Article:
Disaster Resiliency Workshops Held For Local Businesses
A coalition of local non-profits are trying to help educate business owners on emergency preparedness.
A recent city survey asked local business owners what kind of steps they’d taken to deal with disasters and emergencies. 50 percent said they had no written emergency plans. Around half also said they have no backup generators, and no interruption insurance in case their businesses close suddenly.
Dana Eness is the executive director of the community awareness organization Stay Local. Ennes says after a decade of disasters, including Katrina and the BP oil spill, businesses still are slow to plan ahead. “That’s like creating your will, you don’t want to face your own mortality. And I think its the same thing for us when it comes to continuity planning as business owners.”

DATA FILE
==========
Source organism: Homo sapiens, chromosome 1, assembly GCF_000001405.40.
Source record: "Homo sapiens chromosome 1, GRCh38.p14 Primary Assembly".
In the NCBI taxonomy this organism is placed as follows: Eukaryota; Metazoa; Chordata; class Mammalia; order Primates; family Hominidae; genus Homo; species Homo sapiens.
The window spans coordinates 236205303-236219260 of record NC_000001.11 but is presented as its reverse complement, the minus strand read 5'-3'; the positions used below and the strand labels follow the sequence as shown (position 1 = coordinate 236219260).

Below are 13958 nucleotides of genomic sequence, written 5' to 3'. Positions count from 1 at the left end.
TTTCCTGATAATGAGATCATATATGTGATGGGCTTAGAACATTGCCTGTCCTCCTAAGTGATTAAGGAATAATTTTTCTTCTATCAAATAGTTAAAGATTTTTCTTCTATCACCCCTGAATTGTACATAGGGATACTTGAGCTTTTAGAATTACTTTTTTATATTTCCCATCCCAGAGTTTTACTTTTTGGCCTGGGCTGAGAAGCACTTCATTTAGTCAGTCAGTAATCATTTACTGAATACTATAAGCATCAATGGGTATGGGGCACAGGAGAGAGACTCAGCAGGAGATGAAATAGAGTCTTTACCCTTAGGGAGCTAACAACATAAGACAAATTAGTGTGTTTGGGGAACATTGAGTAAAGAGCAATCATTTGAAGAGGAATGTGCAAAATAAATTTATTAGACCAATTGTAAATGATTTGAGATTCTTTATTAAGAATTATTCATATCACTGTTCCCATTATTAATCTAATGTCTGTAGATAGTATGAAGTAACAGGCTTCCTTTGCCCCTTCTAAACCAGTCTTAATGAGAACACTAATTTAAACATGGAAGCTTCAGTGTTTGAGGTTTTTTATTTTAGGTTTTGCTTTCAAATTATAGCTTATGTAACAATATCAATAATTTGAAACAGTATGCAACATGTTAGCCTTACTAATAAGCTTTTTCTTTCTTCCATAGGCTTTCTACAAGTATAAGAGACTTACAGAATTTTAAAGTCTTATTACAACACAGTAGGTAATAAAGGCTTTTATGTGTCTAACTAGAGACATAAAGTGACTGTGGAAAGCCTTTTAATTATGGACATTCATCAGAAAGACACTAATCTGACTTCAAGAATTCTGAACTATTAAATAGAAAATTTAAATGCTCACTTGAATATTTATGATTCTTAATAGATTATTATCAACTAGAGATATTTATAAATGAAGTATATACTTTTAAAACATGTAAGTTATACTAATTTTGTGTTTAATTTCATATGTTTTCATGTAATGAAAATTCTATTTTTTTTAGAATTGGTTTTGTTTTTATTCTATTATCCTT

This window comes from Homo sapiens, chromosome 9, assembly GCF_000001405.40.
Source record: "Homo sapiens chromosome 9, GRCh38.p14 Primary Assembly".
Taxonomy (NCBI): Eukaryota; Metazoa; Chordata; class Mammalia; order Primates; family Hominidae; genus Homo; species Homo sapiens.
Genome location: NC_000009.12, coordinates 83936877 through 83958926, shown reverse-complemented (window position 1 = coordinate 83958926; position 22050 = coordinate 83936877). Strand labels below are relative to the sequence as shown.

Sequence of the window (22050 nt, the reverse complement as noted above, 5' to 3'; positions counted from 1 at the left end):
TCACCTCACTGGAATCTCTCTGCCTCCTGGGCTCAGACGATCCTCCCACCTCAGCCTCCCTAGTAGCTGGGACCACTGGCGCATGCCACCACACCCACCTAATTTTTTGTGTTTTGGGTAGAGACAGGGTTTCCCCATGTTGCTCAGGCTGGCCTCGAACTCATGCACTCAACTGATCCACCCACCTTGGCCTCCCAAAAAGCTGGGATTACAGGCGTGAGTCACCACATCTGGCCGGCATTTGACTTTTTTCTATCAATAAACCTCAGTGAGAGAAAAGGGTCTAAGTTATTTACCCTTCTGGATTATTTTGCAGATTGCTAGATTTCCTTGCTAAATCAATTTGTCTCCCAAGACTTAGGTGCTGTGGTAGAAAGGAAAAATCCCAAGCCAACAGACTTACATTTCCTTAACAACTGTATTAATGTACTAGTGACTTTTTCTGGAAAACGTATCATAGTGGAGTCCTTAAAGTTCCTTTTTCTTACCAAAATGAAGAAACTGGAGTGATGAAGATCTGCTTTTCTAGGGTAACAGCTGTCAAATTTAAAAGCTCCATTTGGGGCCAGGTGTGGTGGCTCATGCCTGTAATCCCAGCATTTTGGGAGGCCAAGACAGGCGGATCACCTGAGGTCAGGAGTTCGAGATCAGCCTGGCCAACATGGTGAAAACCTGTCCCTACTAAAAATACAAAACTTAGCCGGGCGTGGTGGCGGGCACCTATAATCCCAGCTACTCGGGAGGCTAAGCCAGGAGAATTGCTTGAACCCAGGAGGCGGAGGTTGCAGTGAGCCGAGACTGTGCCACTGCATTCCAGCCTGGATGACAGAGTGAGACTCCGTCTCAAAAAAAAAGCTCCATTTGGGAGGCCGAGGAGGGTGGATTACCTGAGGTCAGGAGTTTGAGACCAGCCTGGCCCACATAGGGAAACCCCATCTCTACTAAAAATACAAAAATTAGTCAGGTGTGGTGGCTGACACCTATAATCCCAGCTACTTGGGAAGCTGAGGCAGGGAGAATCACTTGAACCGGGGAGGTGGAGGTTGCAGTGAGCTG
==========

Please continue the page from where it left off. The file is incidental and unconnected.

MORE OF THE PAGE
Ennes is running three days of disaster planning workshops for a mix of locals representing retail, the city, tech companies, non-profits, banks and more.
One of her speakers is Jay Nix, who owns the popular Parkway Bakery in New Orleans. Nix has developed a company disaster policy that includes paying workers who are displaced, and helping them get back to work.
"It’s not what you do before the storm to prepare to leave it’s what do you do to get back to town and reopen."
Nix says he’s concerned with the all the new businesses that have opened in New Orleans in the past 10 years, there are a lot of newcomers who haven’t learned from experience like he has. Nix says these newcomers need training so they can survive disasters.